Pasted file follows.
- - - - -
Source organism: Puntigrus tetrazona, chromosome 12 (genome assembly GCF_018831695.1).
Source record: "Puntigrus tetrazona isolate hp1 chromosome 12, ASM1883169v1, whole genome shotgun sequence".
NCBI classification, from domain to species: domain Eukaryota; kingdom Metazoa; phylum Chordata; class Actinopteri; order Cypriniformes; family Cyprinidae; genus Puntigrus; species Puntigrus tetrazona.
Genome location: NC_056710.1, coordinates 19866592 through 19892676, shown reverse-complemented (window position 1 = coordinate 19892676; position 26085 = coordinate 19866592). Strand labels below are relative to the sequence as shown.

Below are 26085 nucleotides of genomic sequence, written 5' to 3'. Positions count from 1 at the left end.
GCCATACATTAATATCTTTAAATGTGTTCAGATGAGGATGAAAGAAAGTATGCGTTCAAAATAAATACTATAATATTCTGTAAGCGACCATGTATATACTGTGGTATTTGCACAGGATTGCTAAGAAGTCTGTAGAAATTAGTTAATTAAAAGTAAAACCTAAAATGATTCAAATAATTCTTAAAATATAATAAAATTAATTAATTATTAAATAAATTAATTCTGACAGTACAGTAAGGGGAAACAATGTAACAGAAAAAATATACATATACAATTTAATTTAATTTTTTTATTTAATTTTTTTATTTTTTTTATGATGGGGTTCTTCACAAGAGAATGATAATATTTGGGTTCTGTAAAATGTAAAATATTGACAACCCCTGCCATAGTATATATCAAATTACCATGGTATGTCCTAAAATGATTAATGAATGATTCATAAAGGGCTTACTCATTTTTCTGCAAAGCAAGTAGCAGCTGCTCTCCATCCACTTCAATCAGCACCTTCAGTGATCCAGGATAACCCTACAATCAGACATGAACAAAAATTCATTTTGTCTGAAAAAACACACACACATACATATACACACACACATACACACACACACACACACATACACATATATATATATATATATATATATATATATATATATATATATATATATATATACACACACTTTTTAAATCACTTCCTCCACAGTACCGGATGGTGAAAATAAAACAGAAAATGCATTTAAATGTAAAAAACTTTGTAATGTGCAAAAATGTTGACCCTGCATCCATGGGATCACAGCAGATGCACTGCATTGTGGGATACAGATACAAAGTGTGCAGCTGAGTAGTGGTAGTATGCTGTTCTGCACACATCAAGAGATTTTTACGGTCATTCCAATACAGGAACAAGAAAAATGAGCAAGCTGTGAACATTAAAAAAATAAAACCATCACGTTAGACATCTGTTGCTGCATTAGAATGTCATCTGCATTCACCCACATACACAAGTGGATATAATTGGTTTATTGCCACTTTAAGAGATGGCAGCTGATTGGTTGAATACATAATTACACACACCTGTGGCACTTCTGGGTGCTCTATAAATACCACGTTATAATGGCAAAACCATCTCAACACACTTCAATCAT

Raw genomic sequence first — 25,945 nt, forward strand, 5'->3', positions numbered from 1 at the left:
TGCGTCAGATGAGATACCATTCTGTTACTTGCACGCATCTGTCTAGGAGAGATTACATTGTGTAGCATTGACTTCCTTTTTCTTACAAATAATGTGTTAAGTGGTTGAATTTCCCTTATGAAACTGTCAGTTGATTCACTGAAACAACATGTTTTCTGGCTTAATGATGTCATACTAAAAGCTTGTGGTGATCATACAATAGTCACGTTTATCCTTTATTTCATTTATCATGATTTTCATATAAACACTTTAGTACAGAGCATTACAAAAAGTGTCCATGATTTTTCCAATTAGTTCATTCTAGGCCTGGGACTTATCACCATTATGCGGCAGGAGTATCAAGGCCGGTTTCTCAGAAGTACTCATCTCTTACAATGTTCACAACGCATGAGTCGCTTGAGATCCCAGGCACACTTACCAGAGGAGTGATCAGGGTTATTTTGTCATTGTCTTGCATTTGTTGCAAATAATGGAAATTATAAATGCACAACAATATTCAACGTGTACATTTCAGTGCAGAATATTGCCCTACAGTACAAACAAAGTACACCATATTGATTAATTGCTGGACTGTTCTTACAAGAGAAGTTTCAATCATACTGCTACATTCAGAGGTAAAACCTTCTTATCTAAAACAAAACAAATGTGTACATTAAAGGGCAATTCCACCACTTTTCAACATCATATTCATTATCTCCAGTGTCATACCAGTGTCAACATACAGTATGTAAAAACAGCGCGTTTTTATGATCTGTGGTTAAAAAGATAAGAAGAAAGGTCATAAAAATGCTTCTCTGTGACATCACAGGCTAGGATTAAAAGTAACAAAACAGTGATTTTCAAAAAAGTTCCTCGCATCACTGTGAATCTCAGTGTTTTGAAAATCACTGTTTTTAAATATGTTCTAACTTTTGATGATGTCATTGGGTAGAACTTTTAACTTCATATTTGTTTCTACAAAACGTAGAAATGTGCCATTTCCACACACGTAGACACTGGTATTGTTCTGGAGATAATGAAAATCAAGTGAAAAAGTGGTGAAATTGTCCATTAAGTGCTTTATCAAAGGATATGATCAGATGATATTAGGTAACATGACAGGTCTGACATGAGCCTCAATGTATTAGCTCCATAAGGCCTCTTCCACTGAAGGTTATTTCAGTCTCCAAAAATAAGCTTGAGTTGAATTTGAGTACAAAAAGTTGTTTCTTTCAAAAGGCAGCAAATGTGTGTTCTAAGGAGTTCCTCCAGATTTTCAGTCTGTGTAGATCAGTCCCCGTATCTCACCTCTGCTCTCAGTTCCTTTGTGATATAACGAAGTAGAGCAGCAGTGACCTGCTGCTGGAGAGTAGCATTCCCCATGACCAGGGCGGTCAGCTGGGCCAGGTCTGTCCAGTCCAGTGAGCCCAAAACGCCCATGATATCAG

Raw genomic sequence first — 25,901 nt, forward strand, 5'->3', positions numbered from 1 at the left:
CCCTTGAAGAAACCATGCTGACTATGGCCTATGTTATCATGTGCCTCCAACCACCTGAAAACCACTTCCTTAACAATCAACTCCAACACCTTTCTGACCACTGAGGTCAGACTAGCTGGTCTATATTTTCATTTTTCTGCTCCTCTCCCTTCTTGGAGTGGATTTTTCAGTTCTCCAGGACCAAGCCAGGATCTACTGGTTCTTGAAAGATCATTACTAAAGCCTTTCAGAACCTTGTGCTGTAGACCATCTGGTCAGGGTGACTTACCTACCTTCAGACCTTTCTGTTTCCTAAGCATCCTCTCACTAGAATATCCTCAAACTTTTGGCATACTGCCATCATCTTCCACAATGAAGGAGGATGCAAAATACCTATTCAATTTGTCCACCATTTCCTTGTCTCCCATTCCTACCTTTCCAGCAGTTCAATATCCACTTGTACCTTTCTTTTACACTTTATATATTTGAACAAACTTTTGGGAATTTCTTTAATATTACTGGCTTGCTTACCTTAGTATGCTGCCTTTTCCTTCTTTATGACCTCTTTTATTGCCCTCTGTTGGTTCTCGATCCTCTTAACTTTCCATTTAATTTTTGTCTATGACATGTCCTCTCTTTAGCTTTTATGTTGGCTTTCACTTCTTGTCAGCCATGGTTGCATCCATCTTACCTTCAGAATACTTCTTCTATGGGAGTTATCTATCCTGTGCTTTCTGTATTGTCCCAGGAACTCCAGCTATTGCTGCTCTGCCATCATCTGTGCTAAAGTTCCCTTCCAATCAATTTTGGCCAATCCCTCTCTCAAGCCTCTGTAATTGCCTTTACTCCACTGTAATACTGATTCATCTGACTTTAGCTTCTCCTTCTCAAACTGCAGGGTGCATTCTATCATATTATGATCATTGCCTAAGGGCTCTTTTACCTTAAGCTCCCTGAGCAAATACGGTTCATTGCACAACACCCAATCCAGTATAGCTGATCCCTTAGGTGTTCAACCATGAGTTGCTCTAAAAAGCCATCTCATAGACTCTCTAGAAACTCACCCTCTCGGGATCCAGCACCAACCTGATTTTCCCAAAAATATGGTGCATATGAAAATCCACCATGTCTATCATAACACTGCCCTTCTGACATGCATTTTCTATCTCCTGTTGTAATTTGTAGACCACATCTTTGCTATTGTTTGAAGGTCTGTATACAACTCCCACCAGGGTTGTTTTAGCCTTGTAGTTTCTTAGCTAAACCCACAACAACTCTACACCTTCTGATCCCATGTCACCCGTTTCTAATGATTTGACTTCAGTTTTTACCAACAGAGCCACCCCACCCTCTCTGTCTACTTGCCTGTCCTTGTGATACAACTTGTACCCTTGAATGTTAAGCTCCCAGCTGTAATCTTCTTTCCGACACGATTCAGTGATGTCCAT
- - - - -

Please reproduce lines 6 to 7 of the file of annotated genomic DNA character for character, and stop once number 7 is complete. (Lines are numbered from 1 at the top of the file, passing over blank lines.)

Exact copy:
GCCATACATTAATATCTTTAAATGTGTTCAGATGAGGATGAAAGAAAGTATGCGTTCAAAATAAATACTATAATATTCTGTAAGCGACCATGTATATACTGTGGTATTTGCACAGGATTGCTAAGAAGTCTGTAGAAATTAGTTAATTAAAAGTAAAACCTAAAATGATTCAAATAATTCTTAAAATATAATAAAATTAATTAATTATTAAATAAATTAATTCTGACAGTACAGTAAGGGGAAACAATGTAACAGAAAAAATATACATATACAATTTAATTTAATTTTTTTATTTAATTTTTTTATTTTTTTTATGATGGGGTTCTTCACAAGAGAATGATAATATTTGGGTTCTGTAAAATGTAAAATATTGACAACCCCTGCCATAGTATATATCAAATTACCATGGTATGTCCTAAAATGATTAATGAATGATTCATAAAGGGCTTACTCATTTTTCTGCAAAGCAAGTAGCAGCTGCTCTCCATCCACTTCAATCAGCACCTTCAGTGATCCAGGATAACCCTACAATCAGACATGAACAAAAATTCATTTTGTCTGAAAAAACACACACACATACATATACACACACACATACACACACACACACACACATACACATATATATATATATATATATATATATATATATATATATATATATATATATATACACACACTTTTTAAATCACTTCCTCCACAGTACCGGATGGTGAAAATAAAACAGAAAATGCATTTAAATGTAAAAAACTTTGTAATGTGCAAAAATGTTGACCCTGCATCCATGGGATCACAGCAGATGCACTGCATTGTGGGATACAGATACAAAGTGTGCAGCTGAGTAGTGGTAGTATGCTGTTCTGCACACATCAAGAGATTTTTACGGTCATTCCAATACAGGAACAAGAAAAATGAGCAAGCTGTGAACATTAAAAAAATAAAACCATCACGTTAGACATCTGTTGCTGCATTAGAATGTCATCTGCATTCACCCACATACACAAGTGGATATAATTGGTTTATTGCCACTTTAAGAGATGGCAGCTGATTGGTTGAATACATAATTACACACACCTGTGGCACTTCTGGGTGCTCTATAAATACCACGTTATAATGGCAAAACCATCTCAACACACTTCAATCAT

Raw genomic sequence first — 25,945 nt, forward strand, 5'->3', positions numbered from 1 at the left: